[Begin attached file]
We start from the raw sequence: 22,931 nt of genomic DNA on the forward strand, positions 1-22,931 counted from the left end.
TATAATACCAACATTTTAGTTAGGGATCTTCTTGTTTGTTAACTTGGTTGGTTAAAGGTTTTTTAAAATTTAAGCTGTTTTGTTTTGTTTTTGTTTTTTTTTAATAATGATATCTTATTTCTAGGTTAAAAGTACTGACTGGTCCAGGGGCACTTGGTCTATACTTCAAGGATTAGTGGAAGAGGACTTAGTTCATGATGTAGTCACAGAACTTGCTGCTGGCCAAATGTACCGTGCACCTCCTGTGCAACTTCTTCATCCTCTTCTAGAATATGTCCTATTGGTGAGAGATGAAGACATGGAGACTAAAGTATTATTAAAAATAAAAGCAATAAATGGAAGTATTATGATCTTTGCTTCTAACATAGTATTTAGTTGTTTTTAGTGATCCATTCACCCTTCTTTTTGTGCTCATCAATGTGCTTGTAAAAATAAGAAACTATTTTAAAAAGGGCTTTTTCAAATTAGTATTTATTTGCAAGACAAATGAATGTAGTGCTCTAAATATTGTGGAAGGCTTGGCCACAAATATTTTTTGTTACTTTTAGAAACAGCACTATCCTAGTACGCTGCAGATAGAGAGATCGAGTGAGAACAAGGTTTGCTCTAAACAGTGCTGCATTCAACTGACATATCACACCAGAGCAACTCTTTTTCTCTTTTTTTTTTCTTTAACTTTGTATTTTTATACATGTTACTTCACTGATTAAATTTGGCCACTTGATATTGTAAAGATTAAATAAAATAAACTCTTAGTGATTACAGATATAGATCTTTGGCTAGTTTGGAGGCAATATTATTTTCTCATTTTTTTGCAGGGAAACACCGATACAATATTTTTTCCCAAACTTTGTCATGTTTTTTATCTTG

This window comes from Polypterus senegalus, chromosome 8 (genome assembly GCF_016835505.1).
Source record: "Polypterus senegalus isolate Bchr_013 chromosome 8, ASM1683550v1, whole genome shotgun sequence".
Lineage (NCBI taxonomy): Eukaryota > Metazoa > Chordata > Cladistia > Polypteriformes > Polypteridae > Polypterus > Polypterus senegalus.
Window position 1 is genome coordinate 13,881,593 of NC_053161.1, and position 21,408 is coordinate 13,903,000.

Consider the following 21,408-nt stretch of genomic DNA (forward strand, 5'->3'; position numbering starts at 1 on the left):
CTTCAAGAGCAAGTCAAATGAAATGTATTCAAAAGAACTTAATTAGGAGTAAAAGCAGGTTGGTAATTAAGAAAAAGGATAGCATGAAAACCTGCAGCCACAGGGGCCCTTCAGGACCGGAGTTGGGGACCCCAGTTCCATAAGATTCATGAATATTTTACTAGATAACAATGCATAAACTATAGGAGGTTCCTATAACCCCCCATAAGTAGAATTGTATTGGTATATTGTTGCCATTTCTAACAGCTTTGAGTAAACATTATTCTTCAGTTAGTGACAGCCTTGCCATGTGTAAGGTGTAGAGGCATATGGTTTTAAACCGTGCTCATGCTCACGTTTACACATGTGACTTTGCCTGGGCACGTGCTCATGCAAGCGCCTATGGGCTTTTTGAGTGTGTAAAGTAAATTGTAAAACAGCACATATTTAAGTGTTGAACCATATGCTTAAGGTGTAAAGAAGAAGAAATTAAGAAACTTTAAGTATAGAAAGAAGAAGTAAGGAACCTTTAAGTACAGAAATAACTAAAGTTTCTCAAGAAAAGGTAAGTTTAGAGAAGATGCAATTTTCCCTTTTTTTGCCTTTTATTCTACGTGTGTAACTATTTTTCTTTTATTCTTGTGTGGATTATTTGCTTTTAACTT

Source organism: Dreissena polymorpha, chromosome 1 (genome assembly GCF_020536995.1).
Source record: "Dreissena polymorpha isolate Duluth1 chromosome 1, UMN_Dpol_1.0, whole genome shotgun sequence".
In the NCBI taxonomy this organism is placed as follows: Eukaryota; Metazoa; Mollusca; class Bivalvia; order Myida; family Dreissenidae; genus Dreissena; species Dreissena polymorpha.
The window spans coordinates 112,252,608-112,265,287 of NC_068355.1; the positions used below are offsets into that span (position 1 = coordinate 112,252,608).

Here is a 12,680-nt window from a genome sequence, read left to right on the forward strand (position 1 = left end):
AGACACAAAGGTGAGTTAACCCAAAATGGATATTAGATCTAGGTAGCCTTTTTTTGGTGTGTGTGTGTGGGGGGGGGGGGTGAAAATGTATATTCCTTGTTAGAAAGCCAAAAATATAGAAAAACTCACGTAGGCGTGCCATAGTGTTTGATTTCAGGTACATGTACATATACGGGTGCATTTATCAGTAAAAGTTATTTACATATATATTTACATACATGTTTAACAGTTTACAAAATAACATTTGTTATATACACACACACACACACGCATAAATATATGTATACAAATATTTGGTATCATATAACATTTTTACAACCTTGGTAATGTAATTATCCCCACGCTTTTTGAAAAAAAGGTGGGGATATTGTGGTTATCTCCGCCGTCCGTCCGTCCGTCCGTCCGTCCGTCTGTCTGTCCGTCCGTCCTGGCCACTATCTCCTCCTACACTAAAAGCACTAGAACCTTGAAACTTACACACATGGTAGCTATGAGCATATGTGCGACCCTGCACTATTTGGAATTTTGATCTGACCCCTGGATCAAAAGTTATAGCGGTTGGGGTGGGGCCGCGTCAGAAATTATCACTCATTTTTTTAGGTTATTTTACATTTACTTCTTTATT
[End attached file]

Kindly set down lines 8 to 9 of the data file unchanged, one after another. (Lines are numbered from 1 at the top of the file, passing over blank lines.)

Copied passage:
CTTCAAGAGCAAGTCAAATGAAATGTATTCAAAAGAACTTAATTAGGAGTAAAAGCAGGTTGGTAATTAAGAAAAAGGATAGCATGAAAACCTGCAGCCACAGGGGCCCTTCAGGACCGGAGTTGGGGACCCCAGTTCCATAAGATTCATGAATATTTTACTAGATAACAATGCATAAACTATAGGAGGTTCCTATAACCCCCCATAAGTAGAATTGTATTGGTATATTGTTGCCATTTCTAACAGCTTTGAGTAAACATTATTCTTCAGTTAGTGACAGCCTTGCCATGTGTAAGGTGTAGAGGCATATGGTTTTAAACCGTGCTCATGCTCACGTTTACACATGTGACTTTGCCTGGGCACGTGCTCATGCAAGCGCCTATGGGCTTTTTGAGTGTGTAAAGTAAATTGTAAAACAGCACATATTTAAGTGTTGAACCATATGCTTAAGGTGTAAAGAAGAAGAAATTAAGAAACTTTAAGTATAGAAAGAAGAAGTAAGGAACCTTTAAGTACAGAAATAACTAAAGTTTCTCAAGAAAAGGTAAGTTTAGAGAAGATGCAATTTTCCCTTTTTTTGCCTTTTATTCTACGTGTGTAACTATTTTTCTTTTATTCTTGTGTGGATTATTTGCTTTTAACTT

Source organism: Dreissena polymorpha, chromosome 1 (genome assembly GCF_020536995.1).